How long a TV show can stay on air is mostly determined by how many viewers tune in every night to watch it. Thus popular TV shows tend to be successful. But are these popular shows also critically acclaimed? Do people generally like high quality shows?
I investigate these questions in this post using a sample of TV shows that were aired on US national television channels (ABC, CBS, FOX, NBC or the CW) and ended or were canceled between the 2005/2006 and 2014/2015 seasons.
To measure TV show success or popularity, I turn to two variables: the number of seasons and episodes a show had. To measure critical acclaim or quality, I use the show’s rating on IMDb. While an IMDb rating may not necessarily be the best proxy for critical acclaim, I would argue that it is mostly people who care a lot about TV shows who end up rating a show there. And those people I’d say have higher standards than the average TV viewer.
As a first approach, let us divide our sample of shows into two groups: those with high (above median) and those with low rating. The boxplots below summarize how these two groups differ in terms of number of seasons and episodes.
The bold horizontal line inside the boxes is the median number of seasons and episodes, respectively. The first thing we can see is that the median number of seasons barely differs between the low and high rating shows (left panel). On the other hand, high rating shows seem to have a higher median number of episodes (right panel). In general, the differences are small. And there is a lot of overlap in the number of seasons and episodes across the two groups.
We can also construct density plots for the two groups. The next two plots can be interpreted as follows: the higher the blue or red areas are at a certain number of seasons or episodes, the more shows with high (blue) or low (red) ratings have that many seasons/episodes.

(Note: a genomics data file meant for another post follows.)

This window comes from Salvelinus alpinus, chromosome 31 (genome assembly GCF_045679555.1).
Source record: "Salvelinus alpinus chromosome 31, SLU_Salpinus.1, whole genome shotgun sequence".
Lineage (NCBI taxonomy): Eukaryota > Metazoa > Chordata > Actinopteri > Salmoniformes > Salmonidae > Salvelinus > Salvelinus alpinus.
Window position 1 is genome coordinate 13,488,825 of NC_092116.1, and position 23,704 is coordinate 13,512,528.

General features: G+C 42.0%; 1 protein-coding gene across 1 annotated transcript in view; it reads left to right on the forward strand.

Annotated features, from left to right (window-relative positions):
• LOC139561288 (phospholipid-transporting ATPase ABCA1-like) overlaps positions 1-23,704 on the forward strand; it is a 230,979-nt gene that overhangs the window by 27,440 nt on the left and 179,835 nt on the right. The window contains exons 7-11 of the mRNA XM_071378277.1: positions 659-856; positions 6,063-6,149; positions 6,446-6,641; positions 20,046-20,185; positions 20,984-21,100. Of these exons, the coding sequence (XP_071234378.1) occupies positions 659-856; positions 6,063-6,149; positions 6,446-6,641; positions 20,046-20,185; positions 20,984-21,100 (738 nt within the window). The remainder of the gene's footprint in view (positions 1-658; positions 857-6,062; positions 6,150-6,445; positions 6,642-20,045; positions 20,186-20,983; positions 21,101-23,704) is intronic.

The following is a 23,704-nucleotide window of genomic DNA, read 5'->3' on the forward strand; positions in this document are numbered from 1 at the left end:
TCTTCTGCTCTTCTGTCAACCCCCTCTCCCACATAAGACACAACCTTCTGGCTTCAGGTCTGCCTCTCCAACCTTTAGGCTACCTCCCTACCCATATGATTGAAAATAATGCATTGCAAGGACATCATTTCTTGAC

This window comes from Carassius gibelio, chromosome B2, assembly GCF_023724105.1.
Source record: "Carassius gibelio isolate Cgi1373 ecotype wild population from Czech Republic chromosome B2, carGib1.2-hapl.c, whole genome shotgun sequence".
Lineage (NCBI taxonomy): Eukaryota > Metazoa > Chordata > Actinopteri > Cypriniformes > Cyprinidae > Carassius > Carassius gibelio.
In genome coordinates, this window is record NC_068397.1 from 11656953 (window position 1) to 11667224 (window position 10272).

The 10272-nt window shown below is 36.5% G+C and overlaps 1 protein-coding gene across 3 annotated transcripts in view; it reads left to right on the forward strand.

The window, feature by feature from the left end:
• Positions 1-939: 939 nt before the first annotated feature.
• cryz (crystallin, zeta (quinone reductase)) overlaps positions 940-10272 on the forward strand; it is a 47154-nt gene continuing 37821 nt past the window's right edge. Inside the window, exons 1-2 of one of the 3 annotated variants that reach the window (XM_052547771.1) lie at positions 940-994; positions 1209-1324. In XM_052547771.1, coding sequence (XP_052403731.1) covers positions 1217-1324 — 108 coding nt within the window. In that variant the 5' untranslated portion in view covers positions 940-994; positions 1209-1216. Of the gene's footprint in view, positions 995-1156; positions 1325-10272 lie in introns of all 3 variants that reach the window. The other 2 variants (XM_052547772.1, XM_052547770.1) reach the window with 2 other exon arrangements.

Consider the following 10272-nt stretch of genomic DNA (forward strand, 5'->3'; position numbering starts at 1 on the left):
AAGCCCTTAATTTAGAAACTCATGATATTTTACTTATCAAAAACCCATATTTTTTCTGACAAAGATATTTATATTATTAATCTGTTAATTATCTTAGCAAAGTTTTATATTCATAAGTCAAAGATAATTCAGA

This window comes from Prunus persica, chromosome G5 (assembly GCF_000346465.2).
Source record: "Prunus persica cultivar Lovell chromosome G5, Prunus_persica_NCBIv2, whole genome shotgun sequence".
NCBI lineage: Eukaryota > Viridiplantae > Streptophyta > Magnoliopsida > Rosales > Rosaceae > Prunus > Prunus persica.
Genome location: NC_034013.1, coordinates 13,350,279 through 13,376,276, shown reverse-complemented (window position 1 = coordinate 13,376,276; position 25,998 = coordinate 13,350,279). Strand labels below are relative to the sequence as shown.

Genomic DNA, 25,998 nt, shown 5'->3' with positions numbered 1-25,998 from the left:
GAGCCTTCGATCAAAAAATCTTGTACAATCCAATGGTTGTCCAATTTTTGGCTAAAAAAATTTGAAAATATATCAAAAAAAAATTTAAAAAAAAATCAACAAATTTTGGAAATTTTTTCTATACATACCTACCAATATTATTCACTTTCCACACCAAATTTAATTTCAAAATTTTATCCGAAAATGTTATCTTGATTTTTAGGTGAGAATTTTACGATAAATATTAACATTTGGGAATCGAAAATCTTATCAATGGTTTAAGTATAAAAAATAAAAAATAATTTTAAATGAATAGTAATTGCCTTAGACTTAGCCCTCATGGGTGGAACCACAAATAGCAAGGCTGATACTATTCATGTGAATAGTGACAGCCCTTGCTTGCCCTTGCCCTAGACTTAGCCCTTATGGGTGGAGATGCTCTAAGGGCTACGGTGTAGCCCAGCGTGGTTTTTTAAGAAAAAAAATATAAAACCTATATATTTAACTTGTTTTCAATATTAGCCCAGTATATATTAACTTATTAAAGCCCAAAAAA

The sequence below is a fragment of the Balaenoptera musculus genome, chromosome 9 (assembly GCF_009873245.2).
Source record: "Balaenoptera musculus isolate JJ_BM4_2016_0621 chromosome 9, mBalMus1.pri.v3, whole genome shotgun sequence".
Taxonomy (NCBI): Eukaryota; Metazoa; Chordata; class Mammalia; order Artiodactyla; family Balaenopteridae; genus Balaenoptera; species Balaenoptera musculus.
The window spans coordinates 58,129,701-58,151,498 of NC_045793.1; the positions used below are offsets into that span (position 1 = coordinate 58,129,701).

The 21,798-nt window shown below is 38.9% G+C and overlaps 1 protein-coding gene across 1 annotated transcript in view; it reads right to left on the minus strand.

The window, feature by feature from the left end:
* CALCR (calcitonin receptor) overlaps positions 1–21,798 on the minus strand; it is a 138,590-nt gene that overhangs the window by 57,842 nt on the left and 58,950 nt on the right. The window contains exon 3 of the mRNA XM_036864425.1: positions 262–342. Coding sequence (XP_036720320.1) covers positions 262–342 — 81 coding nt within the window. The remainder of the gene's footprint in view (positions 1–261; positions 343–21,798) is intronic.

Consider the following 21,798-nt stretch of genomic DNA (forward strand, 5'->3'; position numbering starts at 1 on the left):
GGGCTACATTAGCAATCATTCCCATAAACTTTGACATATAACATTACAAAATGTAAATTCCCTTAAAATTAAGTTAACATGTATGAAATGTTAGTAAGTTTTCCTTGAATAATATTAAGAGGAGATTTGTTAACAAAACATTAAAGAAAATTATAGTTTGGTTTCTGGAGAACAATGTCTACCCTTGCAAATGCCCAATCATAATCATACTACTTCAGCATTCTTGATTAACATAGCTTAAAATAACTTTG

We can, for instance, see in the plot below that low rating shows (red) tend to be somewhat more numerous at a low number of seasons (left side of the plot), while high rating shows more often have around 8 or more seasons (blue).
The above figure shows that for seasons as well, we have some positive relationship between ratings and success. The blue density is above the red one at higher numbers of seasons.
This relationship is much more pronounced for the number of episodes, as can be expected from the boxplots above. The density plot below shows this. Low rating shows have a low number of episodes (and high rating shows, a high number of episodes) much more commonly.
One may speculate as to why this is. It is perhaps possible that low quality shows can often run for many seasons, but it is mostly truly high quality shows that both run for many seasons and get extra episodes (beyond the usual 22 per season).
Let us now use scatterplots to check if the positive relationship we identified in the plots above is significant or negligible.
For seasons, we can see a very weak relationship, as shown below.
The blue line is almost horizontal, especially if we take the shaded 95% confidence interval around it into account. This means that at best there is a very weak positive relationship between seasons and ratings.
For episodes, the relationship is much more clear and we can reasonably expect a statistically strong relationship as well, as the plot below shows.
A final interesting plot compares the effect of rating on the number of episodes broken down by genre. We can see that the relationship seems much stronger for comedies. The stronger relationship for comedies might be explained by the “extra episodes” hypothesis outlined above.